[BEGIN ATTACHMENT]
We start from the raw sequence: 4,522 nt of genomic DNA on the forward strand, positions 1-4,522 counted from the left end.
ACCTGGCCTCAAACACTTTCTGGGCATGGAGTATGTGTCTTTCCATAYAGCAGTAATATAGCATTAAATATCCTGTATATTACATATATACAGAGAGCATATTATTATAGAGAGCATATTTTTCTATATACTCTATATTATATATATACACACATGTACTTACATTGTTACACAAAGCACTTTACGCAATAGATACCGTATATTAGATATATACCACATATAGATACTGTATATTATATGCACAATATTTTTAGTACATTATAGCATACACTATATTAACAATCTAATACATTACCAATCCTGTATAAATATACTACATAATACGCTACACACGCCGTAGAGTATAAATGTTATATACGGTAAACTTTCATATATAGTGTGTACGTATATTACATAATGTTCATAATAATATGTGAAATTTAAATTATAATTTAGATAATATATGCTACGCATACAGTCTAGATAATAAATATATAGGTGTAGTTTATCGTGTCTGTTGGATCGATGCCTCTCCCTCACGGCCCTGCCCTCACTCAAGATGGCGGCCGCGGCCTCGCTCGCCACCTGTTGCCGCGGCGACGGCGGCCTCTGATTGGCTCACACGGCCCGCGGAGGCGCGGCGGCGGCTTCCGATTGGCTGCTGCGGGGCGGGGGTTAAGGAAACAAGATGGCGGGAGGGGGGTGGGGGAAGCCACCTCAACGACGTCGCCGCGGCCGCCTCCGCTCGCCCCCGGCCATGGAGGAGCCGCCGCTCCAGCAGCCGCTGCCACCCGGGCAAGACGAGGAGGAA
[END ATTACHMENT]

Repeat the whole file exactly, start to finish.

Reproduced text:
We start from the raw sequence: 4,522 nt of genomic DNA on the forward strand, positions 1-4,522 counted from the left end.
ACCTGGCCTCAAACACTTTCTGGGCATGGAGTATGTGTCTTTCCATAYAGCAGTAATATAGCATTAAATATCCTGTATATTACATATATACAGAGAGCATATTATTATAGAGAGCATATTTTTCTATATACTCTATATTATATATATACACACATGTACTTACATTGTTACACAAAGCACTTTACGCAATAGATACCGTATATTAGATATATACCACATATAGATACTGTATATTATATGCACAATATTTTTAGTACATTATAGCATACACTATATTAACAATCTAATACATTACCAATCCTGTATAAATATACTACATAATACGCTACACACGCCGTAGAGTATAAATGTTATATACGGTAAACTTTCATATATAGTGTGTACGTATATTACATAATGTTCATAATAATATGTGAAATTTAAATTATAATTTAGATAATATATGCTACGCATACAGTCTAGATAATAAATATATAGGTGTAGTTTATCGTGTCTGTTGGATCGATGCCTCTCCCTCACGGCCCTGCCCTCACTCAAGATGGCGGCCGCGGCCTCGCTCGCCACCTGTTGCCGCGGCGACGGCGGCCTCTGATTGGCTCACACGGCCCGCGGAGGCGCGGCGGCGGCTTCCGATTGGCTGCTGCGGGGCGGGGGTTAAGGAAACAAGATGGCGGGAGGGGGGTGGGGGAAGCCACCTCAACGACGTCGCCGCGGCCGCCTCCGCTCGCCCCCGGCCATGGAGGAGCCGCCGCTCCAGCAGCCGCTGCCACCCGGGCAAGACGAGGAGGAA